Your browser version is no longer supported, so you may experience issues while using this site.
Please upgrade to a current browser to enjoy the best experience.
What to do when your dietary requirements change
There’s nothing better than being able to freely enjoy your food – from finding meals you love to cook each night for your family, to experimenting with different flavour combinations that you may never have tried before. For many of us, trying any and all types of food is something we take for granted; while for others, there are often limitations due to certain intolerances, diseases and dietary requirements.
Whether for health reasons or a change in lifestyle, you may find you need to approach food differently as you get older, and this change can feel daunting if you’ve settled into a pretty comfortable routine. So, how can you tackle a change in dietary requirements? We cover the basics here.
Fewer calories shouldn’t mean fewer nutrients
If you’d previously been working full-time in a labour intensive job, and have now moved part-time or completely into retirement, this will mean your life may have become more sedentary by default.
While you might not need as much energy and as many calories each day through your food intake, you still need to make sure you’re eating foods that are rich in nutrients. Think about including more whole foods like fruits, vegetables, fish and lean meats, rather than processed foods that will have higher calories but less nutrients for your body to absorb and keep you feeling happy and healthy.
If you need more protein
For those experiencing loss of muscle mass and strength, then actively changing your diet to include more protein can be extremely helpful, especially because it can be helpful to rebuild or maintain that muscle, as well as to help your body if you’re doing resistance exercise, like weight training.
Getting more protein in your diet can come from increasing your intake of seafood, eggs, white meats like chicken or turkey breast, as well as vegetarian and vegan-friendly options like almonds, oats, beans and leafy greens like spinach.
If you need more fibre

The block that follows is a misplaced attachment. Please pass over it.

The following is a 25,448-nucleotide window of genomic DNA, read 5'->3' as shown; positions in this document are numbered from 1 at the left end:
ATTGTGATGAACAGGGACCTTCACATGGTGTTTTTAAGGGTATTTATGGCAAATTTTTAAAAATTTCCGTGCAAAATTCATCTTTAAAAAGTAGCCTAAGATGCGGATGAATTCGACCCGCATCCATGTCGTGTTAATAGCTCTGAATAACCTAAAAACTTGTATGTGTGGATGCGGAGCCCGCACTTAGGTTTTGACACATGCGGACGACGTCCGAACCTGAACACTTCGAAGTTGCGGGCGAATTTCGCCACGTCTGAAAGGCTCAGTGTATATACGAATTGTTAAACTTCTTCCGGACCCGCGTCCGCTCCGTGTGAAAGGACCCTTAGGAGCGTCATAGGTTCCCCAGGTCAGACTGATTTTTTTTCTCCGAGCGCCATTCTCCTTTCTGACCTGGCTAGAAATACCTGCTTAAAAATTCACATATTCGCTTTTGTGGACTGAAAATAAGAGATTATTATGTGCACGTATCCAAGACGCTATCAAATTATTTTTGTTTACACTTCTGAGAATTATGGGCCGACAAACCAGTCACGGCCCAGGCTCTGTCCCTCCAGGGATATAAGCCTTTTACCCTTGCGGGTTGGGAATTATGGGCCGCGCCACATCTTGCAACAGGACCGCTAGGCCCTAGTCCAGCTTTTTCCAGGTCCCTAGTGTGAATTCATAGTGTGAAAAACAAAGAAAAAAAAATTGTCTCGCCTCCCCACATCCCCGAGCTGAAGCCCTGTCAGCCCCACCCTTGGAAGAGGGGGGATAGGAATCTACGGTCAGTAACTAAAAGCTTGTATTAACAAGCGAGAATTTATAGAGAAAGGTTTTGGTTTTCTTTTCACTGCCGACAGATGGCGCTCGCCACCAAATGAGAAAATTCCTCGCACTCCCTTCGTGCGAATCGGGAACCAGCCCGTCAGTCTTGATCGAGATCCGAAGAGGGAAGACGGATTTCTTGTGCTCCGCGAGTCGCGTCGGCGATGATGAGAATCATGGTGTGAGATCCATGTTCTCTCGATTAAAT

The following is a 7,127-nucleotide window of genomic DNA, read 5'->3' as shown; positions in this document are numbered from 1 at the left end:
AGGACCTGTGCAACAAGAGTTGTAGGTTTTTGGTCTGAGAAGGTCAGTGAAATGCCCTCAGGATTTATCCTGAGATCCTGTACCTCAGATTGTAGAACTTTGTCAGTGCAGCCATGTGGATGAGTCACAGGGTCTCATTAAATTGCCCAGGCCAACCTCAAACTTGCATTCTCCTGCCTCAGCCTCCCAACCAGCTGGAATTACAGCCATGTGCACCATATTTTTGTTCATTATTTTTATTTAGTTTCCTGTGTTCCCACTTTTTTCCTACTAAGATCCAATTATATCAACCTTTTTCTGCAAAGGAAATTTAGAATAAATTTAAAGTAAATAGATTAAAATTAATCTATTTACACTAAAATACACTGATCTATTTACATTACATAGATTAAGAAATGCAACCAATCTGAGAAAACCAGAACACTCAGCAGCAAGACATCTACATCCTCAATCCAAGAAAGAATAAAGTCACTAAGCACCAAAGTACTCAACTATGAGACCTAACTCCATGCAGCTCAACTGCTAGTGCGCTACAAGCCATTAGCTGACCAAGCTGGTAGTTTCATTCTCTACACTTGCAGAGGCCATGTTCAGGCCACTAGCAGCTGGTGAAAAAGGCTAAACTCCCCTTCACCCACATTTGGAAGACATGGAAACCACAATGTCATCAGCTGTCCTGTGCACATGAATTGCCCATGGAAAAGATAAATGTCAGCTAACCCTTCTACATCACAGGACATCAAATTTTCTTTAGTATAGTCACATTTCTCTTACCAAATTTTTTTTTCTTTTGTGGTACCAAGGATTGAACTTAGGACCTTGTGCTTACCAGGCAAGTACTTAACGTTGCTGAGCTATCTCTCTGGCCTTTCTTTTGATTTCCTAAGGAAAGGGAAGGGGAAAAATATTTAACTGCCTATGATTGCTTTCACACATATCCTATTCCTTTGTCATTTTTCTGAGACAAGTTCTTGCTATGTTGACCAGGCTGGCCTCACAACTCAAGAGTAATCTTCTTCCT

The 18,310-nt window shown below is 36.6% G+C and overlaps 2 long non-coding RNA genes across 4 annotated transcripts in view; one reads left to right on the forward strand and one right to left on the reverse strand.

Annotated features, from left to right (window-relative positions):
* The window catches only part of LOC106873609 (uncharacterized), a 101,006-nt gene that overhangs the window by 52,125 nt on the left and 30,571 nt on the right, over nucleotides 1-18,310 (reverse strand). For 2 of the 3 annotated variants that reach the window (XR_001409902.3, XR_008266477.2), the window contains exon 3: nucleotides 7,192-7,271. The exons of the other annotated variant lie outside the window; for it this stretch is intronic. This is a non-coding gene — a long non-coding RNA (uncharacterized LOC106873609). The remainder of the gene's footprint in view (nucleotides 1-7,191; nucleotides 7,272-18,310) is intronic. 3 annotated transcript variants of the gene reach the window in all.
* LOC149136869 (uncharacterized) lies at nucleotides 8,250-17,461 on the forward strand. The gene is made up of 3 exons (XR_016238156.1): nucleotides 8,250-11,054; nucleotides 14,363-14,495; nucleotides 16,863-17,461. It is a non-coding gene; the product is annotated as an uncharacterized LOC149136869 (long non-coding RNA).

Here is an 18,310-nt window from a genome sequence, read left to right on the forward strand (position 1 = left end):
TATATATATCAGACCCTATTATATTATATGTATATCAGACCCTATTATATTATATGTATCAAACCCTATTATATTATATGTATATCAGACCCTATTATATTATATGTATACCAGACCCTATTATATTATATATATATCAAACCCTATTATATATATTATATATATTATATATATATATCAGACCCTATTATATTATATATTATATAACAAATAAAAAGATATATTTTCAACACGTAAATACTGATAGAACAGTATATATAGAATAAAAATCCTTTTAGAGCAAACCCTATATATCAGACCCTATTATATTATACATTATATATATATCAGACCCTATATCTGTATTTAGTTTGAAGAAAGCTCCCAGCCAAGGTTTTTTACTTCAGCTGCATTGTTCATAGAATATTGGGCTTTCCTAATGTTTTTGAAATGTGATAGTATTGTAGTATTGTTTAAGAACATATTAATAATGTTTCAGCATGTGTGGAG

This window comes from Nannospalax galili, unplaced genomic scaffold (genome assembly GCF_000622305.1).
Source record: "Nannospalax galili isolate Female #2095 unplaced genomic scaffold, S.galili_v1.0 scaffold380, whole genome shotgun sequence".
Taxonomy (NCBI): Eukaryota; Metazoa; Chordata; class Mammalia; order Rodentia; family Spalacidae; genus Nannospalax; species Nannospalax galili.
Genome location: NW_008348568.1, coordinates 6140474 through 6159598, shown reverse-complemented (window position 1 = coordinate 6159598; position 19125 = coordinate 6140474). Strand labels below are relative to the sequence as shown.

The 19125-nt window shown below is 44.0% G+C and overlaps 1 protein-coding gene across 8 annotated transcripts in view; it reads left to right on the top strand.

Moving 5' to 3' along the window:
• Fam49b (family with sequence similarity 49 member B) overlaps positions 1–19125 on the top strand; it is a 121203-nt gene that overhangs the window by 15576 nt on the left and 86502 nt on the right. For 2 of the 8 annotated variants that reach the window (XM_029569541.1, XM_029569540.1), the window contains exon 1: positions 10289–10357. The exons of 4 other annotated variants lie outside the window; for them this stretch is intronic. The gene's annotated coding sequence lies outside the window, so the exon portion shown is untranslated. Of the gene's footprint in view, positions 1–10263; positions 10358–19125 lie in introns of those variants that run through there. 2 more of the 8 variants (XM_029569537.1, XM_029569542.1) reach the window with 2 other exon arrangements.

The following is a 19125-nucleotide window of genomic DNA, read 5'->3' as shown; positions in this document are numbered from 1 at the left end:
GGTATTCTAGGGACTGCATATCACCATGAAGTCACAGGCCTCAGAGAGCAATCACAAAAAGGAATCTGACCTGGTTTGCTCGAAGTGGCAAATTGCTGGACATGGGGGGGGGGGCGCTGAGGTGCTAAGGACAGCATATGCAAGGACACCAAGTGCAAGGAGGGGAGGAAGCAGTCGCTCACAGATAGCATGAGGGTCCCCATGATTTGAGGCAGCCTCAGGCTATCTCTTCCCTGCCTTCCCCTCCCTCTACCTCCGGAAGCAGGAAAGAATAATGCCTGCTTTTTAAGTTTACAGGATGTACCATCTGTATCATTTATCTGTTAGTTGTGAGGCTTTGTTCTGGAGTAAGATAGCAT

If you’re taking any medications that are causing you to feel a little blocked up, eating fibre can help relieve constipation so you stay regular. The reason it helps is that fibre passes through the gut undigested, and then helps to form stool and promote regular bowel movements.
You can boost your intake of fibre by switching from refined grains to whole grains, eating whole fruits and vegetables as opposed to juices, and including legumes like beans, dried peas and lentils in your diet.
Choosing a low FODMAP diet
Speaking of staying regular, you may decide to choose (or have it recommended that you choose) a low FODMAP diet to help manage the gastrointestinal symptoms with irritable bowel syndrome (IBS). A low FODMAP diet – which means a diet that opts for foods low in fermentable oligosaccharides, disaccharides, monosaccharides and polyols – is really about monitoring your body’s reactions to high FODMAP foods to find a diet that suits you and keeps your gut and bowel in working order.
If you’re unsure of what exactly qualifies as a high FODMAP food, versus a low FODMAP food, this article from Monash University provides a really simple breakdown worth checking out.
Keeping bones strong
One of the concerns both men and women should keep in mind when getting older is the loss of bone mass and diseases like osteoporosis. For women in particular, calcium deficiency may come about as a result of menopause.
To keep your bones strong and healthy, calcium-rich foods like yoghurt, salmon and leafy greens are highly recommended. You can also boost the amount of foods you’re eating that are full of vitamin D, which also helps to maintain the health of your bones and teeth – this includes fatty fish, mushrooms and cheese.
Want to know more?
If you have concerns about your gut health, we’ve got some tips on how you can prioritise your gut here.
If you’re someone who has been newly diagnosed with coeliac disease or gluten intolerance, or if you’re concerned but aren’t feeling like you totally understand these often misunderstood conditions, then we’ve got a simple breakdown to help understand coeliac disease here.
Protecting yourself from liver disease is really important in terms of keeping your health in check. Read more about 10 simple ways to help keep your liver healthy here.
If you’re looking for more tips on food to include in your diet everyday that will help you stay happy and healthy, we’ve got seven hidden health foods you can pick up from your local supermarket easily today here.
This material has been prepared for informational purposes only and is not intended to provide, and should not be relied on as, a substitute for health and medical advice from a qualified health professional. You should seek the advice of a qualified health professional regarding your health and/or medical condition.
Health & Wellbeing
Community & Relationships
Finance & Career
Learning & Development
Holidays & Entertainment
Never miss an update from Apia Good Life – subscribe today for inspiration, stories and offers to keep living life at its best. It's free!